Gov. Rick Snyder stabs the heart of labor

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Doug Barnes, of St. Johns, Michigan and a UAW member for the past 31 years, stands near the steps of the state Capitol in Lansing, Michigan, joining thousands of protesters to protest the signing of the right-to-work bill by Gov. Rick Snyder on Tuesday, December 11, 2012. (Eric Seals/Detroit Free Press/MCT)

My previous column on Gov. Rick Snyder of Michigan, a Republican, was adulatory.

I have been pleased that he reformed the state’s corporate income tax. He resolved the $1.5 billion deficit former Gov. Jennifer Graholm left behind and added money to the reserve fund.

But, I am still hesitant to say that I will support Snyder for a second term. Unemployment has started to rise in the state, and data from the Economic Policy Institute shows Michigan has the highest unemployment rate for black Americans in the country.

As a black American, that is a concern for me. Moreover, as I previously wrote in “Snyder can’t claim to be moderate,” Snyder lost much of his veneer when he decided to pursue right-to-work laws in Michigan in a somewhat undemocratic way.

“One of our boldest changes is that Michigan will be a freedom-to-work state by April 1, 2013,” wrote Snyder in an opinion piece for Forbes magazine in 2012.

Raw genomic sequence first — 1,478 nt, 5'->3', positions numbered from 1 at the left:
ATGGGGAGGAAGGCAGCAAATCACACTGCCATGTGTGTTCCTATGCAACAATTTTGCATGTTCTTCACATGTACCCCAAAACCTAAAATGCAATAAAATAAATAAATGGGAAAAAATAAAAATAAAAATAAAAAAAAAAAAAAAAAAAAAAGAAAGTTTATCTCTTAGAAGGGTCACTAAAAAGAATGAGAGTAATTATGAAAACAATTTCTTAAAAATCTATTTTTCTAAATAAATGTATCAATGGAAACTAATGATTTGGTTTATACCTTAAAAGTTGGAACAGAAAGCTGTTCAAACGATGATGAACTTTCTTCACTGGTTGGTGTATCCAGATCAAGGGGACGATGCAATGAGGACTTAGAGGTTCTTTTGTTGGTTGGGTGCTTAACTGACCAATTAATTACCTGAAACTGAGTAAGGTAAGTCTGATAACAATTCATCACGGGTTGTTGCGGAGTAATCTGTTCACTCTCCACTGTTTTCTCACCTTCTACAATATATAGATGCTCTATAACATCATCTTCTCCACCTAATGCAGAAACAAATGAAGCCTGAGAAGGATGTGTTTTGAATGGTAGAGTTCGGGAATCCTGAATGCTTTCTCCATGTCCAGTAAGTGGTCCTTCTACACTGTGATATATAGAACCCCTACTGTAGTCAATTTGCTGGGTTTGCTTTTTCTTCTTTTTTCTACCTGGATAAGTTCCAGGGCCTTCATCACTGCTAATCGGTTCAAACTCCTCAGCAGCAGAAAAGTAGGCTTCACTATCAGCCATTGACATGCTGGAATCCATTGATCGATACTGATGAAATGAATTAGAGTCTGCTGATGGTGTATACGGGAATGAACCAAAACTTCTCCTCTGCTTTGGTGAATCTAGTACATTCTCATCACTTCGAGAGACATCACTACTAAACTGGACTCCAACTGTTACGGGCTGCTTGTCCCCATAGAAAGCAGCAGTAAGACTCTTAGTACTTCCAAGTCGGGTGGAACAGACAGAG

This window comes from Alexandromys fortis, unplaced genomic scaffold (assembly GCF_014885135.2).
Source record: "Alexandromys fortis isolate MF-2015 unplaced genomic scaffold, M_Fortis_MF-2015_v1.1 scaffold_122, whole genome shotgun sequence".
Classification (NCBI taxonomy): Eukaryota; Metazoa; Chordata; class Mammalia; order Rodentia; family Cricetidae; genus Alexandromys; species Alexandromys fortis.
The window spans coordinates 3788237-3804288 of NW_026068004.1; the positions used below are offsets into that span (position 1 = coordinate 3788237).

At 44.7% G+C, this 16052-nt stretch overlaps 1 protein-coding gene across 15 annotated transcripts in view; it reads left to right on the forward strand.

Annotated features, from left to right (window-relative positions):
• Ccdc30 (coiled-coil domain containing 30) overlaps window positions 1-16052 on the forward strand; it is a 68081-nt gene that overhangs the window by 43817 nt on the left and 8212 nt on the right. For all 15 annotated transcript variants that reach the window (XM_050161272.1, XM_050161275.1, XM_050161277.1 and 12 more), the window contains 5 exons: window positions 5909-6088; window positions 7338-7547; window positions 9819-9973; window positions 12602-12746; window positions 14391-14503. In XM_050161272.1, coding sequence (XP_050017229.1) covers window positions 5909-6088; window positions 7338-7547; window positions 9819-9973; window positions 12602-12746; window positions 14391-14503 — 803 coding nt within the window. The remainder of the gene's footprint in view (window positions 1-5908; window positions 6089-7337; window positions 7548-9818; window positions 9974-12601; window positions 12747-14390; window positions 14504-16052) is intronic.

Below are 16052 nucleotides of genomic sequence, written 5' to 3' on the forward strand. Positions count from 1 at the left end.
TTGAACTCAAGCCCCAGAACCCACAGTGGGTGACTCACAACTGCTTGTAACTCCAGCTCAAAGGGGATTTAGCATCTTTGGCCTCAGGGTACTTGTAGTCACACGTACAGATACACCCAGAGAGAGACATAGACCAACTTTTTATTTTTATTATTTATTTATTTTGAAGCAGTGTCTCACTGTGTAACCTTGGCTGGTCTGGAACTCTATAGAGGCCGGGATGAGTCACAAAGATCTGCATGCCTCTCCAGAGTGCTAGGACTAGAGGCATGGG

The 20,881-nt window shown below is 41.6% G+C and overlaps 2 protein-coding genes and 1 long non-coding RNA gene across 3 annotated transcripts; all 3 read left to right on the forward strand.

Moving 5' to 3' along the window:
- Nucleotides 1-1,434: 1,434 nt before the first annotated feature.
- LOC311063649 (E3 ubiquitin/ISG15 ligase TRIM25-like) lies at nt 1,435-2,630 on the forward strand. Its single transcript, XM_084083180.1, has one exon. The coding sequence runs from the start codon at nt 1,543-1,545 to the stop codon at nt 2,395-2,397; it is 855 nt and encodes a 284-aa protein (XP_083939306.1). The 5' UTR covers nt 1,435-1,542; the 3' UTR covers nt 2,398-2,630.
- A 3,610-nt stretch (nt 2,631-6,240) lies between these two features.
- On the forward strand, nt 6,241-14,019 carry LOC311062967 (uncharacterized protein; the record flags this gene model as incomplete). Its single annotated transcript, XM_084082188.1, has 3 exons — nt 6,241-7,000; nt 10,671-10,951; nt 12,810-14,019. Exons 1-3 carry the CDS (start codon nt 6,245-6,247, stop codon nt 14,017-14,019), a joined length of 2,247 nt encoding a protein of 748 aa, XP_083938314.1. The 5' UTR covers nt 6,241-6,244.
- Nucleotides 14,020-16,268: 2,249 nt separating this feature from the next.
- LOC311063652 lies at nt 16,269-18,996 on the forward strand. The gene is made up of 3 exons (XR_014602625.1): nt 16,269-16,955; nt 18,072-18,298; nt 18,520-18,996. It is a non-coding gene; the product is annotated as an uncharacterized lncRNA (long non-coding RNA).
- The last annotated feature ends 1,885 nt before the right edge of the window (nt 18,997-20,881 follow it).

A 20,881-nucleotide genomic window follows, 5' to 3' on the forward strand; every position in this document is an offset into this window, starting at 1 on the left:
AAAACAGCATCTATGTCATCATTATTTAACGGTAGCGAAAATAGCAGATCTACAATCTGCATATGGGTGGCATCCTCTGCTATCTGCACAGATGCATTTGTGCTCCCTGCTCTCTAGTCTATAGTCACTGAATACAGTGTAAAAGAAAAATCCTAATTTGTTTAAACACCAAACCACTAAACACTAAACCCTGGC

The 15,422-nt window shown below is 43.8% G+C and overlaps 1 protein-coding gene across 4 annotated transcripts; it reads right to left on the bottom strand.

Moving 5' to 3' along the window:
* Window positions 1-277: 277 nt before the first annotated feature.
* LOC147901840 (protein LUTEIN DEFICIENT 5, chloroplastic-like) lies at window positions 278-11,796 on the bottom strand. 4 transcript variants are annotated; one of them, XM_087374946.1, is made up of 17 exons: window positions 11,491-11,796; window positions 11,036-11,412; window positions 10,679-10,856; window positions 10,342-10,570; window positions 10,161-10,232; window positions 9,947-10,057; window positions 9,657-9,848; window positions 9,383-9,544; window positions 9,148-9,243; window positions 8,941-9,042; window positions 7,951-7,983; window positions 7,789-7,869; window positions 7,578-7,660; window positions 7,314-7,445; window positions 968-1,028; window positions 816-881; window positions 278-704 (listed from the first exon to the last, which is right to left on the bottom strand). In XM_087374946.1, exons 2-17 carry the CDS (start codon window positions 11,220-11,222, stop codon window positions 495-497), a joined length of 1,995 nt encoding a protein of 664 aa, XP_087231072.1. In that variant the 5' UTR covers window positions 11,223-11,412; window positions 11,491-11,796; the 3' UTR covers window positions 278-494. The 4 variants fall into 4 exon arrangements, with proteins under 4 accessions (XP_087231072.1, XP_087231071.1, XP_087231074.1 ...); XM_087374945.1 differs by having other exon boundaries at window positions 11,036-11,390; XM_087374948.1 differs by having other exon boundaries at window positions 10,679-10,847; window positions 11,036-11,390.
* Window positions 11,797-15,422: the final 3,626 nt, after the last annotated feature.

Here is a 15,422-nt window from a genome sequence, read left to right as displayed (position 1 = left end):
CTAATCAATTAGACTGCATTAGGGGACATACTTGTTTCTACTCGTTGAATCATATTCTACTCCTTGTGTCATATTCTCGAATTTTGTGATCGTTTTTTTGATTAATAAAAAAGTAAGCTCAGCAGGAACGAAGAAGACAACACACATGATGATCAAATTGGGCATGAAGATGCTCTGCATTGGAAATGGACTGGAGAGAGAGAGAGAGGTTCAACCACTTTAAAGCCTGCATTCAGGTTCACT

The move was bold, and it was also a betrayal. “Michigan businesses will realize greater efficiency and higher potential profits while partnering with a world-class workforce that will be free to decide whether union membership is right for them,” Snyder continued to write.

Not only has it been the law that employees cannot be forced to join a union since the 1940s, there is no evidence that right-to-work laws boost employment.

In fact, data from the EPI shows that workers in states with right-to-work laws are typically compensated less than other workers in states without such laws.

Snyder stabbed the heart of labor.

Even if you find the excuse that he was finally pressured by the ultraconservative elements of his party at all convincing, it is not a comfort. I wonder about Snyder’s second term.

What does he plan to do?

If there are further opportunities for more strictly conservative state Republicans to push him in an undesirable direction then I cannot vote for Snyder. I do not want Michigan to become North Carolina. North Carolinians went to the polls in 2012 and casted votes in majority for Pat McCrory, a moderate Republican – supposedly.

Like Snyder, Gov. McCrory promised voters he would not pursue a certain policy, and then did the opposite. Citizens were frustrated, but because the state Legislature was also controlled by Republicans, there was no check or balance.

My vote cannot rest on the belief that Democrats will win control of the state Legislature in 2014. I can’t vote for Snyder if I am concerned that the more conservative factions in his party will move him to enact policies which he did not run on and I do not approve of.

Mark Schauer, the most likely Democratic nominee for the governorship next year does not have much of a record to examine. He served one term in the House of Representatives. He voted for the Lily Ledbetter Fair Pay Act, American Recovery and Reinvestment Act, and Patient Protection and Affordable Care Act.

He is the liberal alternative to Snyder. However if he turns out to be a poor candidate, with many criticisms of his opponent, yet few ideas (like Virg Bernero was in 2010) he will not earn my vote either.


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